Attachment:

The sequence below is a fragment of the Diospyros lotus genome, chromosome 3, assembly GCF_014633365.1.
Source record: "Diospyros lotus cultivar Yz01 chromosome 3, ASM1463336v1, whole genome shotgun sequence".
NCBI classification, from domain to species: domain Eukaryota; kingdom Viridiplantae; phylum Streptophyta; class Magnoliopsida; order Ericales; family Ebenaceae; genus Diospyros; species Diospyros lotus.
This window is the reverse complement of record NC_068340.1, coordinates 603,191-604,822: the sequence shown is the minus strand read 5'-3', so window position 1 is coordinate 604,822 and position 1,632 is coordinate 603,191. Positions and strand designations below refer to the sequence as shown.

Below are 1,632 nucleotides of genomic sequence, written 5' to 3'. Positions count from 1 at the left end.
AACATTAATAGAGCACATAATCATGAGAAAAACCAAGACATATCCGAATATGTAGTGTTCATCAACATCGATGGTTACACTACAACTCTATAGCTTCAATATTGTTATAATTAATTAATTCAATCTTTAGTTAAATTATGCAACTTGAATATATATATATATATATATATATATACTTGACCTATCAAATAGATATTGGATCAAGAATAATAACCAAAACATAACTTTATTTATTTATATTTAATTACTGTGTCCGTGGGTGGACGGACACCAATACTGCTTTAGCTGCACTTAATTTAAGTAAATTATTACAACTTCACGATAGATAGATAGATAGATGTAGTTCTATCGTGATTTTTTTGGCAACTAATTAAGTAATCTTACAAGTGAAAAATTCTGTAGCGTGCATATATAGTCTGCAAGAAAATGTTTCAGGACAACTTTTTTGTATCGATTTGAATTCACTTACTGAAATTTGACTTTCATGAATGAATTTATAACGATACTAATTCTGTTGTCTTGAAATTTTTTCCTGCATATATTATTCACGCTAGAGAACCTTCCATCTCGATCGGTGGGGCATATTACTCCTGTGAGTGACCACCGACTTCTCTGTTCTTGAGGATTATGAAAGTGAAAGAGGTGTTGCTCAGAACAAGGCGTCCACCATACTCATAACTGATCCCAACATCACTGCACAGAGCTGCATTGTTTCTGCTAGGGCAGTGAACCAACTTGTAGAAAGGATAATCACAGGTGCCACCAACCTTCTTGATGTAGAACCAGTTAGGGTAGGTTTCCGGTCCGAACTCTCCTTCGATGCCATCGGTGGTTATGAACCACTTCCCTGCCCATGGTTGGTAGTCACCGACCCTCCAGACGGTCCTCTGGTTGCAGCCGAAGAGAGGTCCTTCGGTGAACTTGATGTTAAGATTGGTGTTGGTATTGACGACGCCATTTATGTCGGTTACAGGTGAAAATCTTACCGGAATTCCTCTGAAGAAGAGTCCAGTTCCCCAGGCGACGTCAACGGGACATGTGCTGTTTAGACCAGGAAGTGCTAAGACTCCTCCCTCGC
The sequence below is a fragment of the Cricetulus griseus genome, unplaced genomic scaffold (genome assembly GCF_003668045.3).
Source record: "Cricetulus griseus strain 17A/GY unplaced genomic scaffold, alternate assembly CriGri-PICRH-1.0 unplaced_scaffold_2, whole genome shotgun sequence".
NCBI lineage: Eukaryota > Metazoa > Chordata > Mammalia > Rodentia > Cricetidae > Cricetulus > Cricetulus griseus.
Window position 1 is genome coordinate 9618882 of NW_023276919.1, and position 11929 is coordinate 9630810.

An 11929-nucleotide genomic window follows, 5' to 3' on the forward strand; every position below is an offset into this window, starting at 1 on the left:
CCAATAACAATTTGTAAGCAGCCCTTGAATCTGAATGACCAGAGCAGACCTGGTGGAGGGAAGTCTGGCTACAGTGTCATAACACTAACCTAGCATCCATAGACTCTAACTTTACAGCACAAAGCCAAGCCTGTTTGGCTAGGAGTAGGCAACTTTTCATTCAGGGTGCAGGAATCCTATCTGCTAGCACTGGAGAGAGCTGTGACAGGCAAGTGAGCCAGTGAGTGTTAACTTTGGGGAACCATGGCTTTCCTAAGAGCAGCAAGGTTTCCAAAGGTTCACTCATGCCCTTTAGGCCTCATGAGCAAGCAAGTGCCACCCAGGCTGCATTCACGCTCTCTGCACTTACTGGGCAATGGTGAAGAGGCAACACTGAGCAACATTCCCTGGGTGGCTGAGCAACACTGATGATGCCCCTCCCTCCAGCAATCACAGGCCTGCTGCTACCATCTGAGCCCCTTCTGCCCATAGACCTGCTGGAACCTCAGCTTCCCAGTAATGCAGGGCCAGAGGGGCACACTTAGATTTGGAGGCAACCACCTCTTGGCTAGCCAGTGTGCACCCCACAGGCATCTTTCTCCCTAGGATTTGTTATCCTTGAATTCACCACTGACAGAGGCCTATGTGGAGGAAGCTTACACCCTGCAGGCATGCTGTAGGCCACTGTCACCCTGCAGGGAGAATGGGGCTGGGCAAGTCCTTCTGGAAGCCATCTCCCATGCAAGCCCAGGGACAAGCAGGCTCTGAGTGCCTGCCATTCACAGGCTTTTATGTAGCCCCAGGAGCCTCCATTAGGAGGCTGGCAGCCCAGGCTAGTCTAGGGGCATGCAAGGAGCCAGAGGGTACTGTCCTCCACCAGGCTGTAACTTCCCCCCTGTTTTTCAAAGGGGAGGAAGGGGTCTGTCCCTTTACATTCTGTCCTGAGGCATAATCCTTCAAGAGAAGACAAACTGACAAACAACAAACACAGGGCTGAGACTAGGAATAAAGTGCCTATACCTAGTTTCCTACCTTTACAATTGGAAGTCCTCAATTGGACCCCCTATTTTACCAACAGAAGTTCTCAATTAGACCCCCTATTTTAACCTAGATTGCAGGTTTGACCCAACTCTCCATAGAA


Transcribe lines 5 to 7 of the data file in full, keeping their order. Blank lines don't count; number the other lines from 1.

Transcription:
Below are 1,632 nucleotides of genomic sequence, written 5' to 3'. Positions count from 1 at the left end.
AACATTAATAGAGCACATAATCATGAGAAAAACCAAGACATATCCGAATATGTAGTGTTCATCAACATCGATGGTTACACTACAACTCTATAGCTTCAATATTGTTATAATTAATTAATTCAATCTTTAGTTAAATTATGCAACTTGAATATATATATATATATATATATATATACTTGACCTATCAAATAGATATTGGATCAAGAATAATAACCAAAACATAACTTTATTTATTTATATTTAATTACTGTGTCCGTGGGTGGACGGACACCAATACTGCTTTAGCTGCACTTAATTTAAGTAAATTATTACAACTTCACGATAGATAGATAGATAGATGTAGTTCTATCGTGATTTTTTTGGCAACTAATTAAGTAATCTTACAAGTGAAAAATTCTGTAGCGTGCATATATAGTCTGCAAGAAAATGTTTCAGGACAACTTTTTTGTATCGATTTGAATTCACTTACTGAAATTTGACTTTCATGAATGAATTTATAACGATACTAATTCTGTTGTCTTGAAATTTTTTCCTGCATATATTATTCACGCTAGAGAACCTTCCATCTCGATCGGTGGGGCATATTACTCCTGTGAGTGACCACCGACTTCTCTGTTCTTGAGGATTATGAAAGTGAAAGAGGTGTTGCTCAGAACAAGGCGTCCACCATACTCATAACTGATCCCAACATCACTGCACAGAGCTGCATTGTTTCTGCTAGGGCAGTGAACCAACTTGTAGAAAGGATAATCACAGGTGCCACCAACCTTCTTGATGTAGAACCAGTTAGGGTAGGTTTCCGGTCCGAACTCTCCTTCGATGCCATCGGTGGTTATGAACCACTTCCCTGCCCATGGTTGGTAGTCACCGACCCTCCAGACGGTCCTCTGGTTGCAGCCGAAGAGAGGTCCTTCGGTGAACTTGATGTTAAGATTGGTGTTGGTATTGACGACGCCATTTATGTCGGTTACAGGTGAAAATCTTACCGGAATTCCTCTGAAGAAGAGTCCAGTTCCCCAGGCGACGTCAACGGGACATGTGCTGTTTAGACCAGGAAGTGCTAAGACTCCTCCCTCGC
The sequence below is a fragment of the Cricetulus griseus genome, unplaced genomic scaffold (genome assembly GCF_003668045.3).